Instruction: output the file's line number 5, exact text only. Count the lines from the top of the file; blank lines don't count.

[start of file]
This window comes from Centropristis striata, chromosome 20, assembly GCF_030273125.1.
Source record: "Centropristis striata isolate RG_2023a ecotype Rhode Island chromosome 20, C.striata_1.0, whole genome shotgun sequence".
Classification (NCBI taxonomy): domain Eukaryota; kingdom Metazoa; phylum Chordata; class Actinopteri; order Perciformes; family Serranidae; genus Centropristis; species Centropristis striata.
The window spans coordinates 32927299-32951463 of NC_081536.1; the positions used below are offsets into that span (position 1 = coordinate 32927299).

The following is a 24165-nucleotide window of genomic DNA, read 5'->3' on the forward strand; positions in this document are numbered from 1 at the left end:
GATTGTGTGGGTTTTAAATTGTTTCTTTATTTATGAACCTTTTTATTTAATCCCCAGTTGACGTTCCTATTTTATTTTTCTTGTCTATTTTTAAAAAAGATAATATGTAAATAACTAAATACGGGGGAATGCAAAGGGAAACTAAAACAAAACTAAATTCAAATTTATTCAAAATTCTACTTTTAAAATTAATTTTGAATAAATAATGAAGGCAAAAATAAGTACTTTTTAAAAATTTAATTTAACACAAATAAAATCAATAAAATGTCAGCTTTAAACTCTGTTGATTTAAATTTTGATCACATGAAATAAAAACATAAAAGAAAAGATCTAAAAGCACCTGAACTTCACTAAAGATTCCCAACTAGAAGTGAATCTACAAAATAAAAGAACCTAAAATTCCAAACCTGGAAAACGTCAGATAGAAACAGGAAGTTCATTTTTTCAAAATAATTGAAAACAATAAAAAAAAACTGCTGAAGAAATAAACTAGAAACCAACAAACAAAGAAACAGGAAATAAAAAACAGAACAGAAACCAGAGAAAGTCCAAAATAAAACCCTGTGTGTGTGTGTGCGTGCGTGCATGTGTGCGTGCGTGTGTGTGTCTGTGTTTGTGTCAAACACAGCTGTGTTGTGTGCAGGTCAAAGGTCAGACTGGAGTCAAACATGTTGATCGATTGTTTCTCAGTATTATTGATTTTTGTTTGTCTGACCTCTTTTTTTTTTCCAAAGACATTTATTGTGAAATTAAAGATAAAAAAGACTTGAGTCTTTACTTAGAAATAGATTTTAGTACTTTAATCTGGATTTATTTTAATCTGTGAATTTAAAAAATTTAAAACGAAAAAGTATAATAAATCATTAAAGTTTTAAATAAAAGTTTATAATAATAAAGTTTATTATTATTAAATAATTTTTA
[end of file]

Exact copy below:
The following is a 24165-nucleotide window of genomic DNA, read 5'->3' on the forward strand; positions in this document are numbered from 1 at the left end: